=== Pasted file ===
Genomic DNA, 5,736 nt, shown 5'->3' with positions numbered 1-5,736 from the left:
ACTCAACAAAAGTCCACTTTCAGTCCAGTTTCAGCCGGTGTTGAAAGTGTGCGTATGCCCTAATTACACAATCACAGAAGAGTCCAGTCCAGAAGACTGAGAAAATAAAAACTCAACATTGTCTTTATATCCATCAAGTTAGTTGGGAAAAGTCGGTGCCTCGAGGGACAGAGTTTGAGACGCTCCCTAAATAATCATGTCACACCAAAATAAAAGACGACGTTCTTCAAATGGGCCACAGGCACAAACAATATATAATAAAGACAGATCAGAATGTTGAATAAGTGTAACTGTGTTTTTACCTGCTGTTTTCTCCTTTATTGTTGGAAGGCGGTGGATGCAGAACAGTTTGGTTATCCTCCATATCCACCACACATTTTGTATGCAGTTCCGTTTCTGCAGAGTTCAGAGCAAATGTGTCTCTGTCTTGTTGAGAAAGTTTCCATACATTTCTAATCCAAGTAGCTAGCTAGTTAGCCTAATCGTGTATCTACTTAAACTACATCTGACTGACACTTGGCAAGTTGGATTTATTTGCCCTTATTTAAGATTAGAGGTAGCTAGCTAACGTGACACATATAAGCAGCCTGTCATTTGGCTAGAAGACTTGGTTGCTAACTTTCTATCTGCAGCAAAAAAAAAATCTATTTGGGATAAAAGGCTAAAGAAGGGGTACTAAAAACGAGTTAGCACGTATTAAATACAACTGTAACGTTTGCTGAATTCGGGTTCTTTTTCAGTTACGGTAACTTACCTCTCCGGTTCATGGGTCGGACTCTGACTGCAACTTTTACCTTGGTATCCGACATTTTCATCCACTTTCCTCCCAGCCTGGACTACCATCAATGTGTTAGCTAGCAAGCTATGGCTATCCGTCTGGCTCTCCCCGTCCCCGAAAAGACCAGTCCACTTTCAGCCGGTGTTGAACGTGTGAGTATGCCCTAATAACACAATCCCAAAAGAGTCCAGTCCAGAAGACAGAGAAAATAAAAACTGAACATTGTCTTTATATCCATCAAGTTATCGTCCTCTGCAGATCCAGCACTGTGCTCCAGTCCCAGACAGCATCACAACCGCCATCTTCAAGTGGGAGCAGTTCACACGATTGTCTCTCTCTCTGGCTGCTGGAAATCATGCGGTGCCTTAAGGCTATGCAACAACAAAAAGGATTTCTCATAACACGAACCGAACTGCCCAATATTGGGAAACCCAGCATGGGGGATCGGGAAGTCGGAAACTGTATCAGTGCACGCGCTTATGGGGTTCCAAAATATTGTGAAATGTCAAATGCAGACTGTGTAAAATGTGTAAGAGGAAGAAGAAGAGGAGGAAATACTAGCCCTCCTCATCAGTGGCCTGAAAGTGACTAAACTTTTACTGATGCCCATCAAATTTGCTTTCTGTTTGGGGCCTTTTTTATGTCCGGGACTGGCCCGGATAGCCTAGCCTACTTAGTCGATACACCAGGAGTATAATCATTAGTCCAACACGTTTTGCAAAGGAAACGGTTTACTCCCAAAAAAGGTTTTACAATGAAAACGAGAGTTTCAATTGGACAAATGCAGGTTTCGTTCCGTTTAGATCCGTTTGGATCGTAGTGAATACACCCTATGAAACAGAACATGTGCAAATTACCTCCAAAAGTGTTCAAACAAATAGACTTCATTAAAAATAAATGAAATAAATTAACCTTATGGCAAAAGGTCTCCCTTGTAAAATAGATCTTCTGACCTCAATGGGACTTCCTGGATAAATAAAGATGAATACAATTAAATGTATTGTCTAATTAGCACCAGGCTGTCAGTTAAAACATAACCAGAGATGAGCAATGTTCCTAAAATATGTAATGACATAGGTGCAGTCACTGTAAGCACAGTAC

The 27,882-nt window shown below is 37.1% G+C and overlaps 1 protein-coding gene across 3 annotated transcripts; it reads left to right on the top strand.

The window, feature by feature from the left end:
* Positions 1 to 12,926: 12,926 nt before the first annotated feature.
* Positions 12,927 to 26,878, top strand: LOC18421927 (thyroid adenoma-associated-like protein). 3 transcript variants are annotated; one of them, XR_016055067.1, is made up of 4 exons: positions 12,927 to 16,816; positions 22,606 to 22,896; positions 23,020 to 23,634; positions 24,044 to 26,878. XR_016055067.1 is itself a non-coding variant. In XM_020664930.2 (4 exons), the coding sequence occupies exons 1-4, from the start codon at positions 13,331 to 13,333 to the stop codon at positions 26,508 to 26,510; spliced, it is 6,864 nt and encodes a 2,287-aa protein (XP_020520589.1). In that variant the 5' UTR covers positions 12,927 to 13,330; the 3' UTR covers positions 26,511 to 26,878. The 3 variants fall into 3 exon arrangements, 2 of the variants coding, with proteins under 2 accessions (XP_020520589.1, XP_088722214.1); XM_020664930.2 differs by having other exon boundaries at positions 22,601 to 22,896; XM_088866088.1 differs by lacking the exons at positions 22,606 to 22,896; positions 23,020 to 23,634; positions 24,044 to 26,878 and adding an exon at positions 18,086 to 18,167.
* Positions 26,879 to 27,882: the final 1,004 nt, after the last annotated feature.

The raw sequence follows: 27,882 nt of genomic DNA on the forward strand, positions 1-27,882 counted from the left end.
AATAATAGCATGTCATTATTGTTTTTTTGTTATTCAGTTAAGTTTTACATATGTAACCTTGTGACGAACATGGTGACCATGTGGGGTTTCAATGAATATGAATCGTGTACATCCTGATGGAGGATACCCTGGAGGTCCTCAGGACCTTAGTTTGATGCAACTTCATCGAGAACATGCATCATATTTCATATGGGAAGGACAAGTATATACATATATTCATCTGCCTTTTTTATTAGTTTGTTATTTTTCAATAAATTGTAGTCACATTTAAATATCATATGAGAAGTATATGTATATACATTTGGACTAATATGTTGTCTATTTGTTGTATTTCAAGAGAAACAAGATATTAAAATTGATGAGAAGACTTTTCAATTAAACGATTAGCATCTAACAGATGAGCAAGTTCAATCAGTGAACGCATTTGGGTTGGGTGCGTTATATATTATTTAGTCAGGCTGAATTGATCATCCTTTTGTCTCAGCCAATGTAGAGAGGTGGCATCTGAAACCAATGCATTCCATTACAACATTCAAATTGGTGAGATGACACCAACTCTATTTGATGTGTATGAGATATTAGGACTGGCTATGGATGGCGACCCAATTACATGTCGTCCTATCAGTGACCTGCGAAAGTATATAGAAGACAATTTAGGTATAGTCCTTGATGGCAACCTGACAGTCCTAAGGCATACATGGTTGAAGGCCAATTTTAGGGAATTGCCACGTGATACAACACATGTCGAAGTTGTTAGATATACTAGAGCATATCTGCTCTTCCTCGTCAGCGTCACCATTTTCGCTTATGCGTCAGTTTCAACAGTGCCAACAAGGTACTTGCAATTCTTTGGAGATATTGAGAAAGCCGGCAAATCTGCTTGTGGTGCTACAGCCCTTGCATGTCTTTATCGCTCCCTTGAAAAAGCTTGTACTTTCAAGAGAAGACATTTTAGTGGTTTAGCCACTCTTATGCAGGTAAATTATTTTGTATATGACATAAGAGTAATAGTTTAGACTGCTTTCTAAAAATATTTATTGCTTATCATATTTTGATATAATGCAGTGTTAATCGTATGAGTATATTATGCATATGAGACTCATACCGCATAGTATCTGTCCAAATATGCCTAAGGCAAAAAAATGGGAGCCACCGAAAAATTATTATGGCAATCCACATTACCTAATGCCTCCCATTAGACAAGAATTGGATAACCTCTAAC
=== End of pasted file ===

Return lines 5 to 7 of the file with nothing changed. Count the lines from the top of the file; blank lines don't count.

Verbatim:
* Positions 1 to 12,926: 12,926 nt before the first annotated feature.
* Positions 12,927 to 26,878, top strand: LOC18421927 (thyroid adenoma-associated-like protein). 3 transcript variants are annotated; one of them, XR_016055067.1, is made up of 4 exons: positions 12,927 to 16,816; positions 22,606 to 22,896; positions 23,020 to 23,634; positions 24,044 to 26,878. XR_016055067.1 is itself a non-coding variant. In XM_020664930.2 (4 exons), the coding sequence occupies exons 1-4, from the start codon at positions 13,331 to 13,333 to the stop codon at positions 26,508 to 26,510; spliced, it is 6,864 nt and encodes a 2,287-aa protein (XP_020520589.1). In that variant the 5' UTR covers positions 12,927 to 13,330; the 3' UTR covers positions 26,511 to 26,878. The 3 variants fall into 3 exon arrangements, 2 of the variants coding, with proteins under 2 accessions (XP_020520589.1, XP_088722214.1); XM_020664930.2 differs by having other exon boundaries at positions 22,601 to 22,896; XM_088866088.1 differs by lacking the exons at positions 22,606 to 22,896; positions 23,020 to 23,634; positions 24,044 to 26,878 and adding an exon at positions 18,086 to 18,167.
* Positions 26,879 to 27,882: the final 1,004 nt, after the last annotated feature.